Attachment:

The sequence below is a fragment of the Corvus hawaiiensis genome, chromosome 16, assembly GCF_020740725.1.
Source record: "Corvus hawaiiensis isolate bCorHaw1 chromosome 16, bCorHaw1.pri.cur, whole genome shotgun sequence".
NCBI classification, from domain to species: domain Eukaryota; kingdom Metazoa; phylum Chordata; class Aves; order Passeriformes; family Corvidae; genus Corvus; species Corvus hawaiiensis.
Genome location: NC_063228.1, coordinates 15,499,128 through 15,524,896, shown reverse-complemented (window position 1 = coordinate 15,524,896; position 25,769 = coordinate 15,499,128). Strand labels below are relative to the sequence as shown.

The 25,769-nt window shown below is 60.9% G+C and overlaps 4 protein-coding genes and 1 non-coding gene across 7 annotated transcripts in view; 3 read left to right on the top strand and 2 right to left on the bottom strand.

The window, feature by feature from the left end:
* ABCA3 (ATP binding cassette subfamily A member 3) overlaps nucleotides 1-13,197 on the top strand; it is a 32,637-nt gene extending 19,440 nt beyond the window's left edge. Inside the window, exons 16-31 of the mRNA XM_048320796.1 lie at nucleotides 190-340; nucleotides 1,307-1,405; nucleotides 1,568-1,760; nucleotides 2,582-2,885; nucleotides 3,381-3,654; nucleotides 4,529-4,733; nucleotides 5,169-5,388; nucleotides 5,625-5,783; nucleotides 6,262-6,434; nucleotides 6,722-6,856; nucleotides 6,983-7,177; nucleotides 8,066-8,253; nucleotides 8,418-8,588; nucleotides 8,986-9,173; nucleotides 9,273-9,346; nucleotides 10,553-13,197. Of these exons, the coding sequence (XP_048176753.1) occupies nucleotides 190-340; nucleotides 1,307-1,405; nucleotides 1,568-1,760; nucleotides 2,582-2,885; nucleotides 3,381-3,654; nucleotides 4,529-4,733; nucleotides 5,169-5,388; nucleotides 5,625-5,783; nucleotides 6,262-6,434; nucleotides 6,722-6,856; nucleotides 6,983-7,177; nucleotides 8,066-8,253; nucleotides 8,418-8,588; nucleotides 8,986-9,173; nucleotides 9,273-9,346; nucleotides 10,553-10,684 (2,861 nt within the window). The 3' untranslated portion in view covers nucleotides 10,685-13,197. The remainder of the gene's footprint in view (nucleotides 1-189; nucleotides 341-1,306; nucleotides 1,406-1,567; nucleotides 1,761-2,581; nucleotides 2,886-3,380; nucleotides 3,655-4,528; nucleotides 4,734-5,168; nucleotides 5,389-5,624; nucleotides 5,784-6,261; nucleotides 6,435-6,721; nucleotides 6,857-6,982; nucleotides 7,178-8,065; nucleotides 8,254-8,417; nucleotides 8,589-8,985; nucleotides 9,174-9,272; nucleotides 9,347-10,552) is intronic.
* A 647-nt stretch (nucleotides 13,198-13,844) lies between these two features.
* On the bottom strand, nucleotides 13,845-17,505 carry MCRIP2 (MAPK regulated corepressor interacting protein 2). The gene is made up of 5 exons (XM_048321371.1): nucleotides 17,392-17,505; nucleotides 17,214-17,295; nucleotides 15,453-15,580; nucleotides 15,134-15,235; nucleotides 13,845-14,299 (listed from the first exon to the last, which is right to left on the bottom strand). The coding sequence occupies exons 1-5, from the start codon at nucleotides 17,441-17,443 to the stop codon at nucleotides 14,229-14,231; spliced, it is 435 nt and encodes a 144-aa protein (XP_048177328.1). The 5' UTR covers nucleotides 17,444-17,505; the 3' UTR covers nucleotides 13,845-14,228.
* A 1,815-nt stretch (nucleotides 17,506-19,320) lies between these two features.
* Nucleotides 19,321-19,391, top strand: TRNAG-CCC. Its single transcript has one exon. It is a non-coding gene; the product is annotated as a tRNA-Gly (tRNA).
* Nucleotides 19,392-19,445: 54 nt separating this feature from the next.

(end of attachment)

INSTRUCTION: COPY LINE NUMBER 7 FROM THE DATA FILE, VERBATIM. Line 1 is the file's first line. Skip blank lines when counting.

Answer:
* ABCA3 (ATP binding cassette subfamily A member 3) overlaps nucleotides 1-13,197 on the top strand; it is a 32,637-nt gene extending 19,440 nt beyond the window's left edge. Inside the window, exons 16-31 of the mRNA XM_048320796.1 lie at nucleotides 190-340; nucleotides 1,307-1,405; nucleotides 1,568-1,760; nucleotides 2,582-2,885; nucleotides 3,381-3,654; nucleotides 4,529-4,733; nucleotides 5,169-5,388; nucleotides 5,625-5,783; nucleotides 6,262-6,434; nucleotides 6,722-6,856; nucleotides 6,983-7,177; nucleotides 8,066-8,253; nucleotides 8,418-8,588; nucleotides 8,986-9,173; nucleotides 9,273-9,346; nucleotides 10,553-13,197. Of these exons, the coding sequence (XP_048176753.1) occupies nucleotides 190-340; nucleotides 1,307-1,405; nucleotides 1,568-1,760; nucleotides 2,582-2,885; nucleotides 3,381-3,654; nucleotides 4,529-4,733; nucleotides 5,169-5,388; nucleotides 5,625-5,783; nucleotides 6,262-6,434; nucleotides 6,722-6,856; nucleotides 6,983-7,177; nucleotides 8,066-8,253; nucleotides 8,418-8,588; nucleotides 8,986-9,173; nucleotides 9,273-9,346; nucleotides 10,553-10,684 (2,861 nt within the window). The 3' untranslated portion in view covers nucleotides 10,685-13,197. The remainder of the gene's footprint in view (nucleotides 1-189; nucleotides 341-1,306; nucleotides 1,406-1,567; nucleotides 1,761-2,581; nucleotides 2,886-3,380; nucleotides 3,655-4,528; nucleotides 4,734-5,168; nucleotides 5,389-5,624; nucleotides 5,784-6,261; nucleotides 6,435-6,721; nucleotides 6,857-6,982; nucleotides 7,178-8,065; nucleotides 8,254-8,417; nucleotides 8,589-8,985; nucleotides 9,174-9,272; nucleotides 9,347-10,552) is intronic.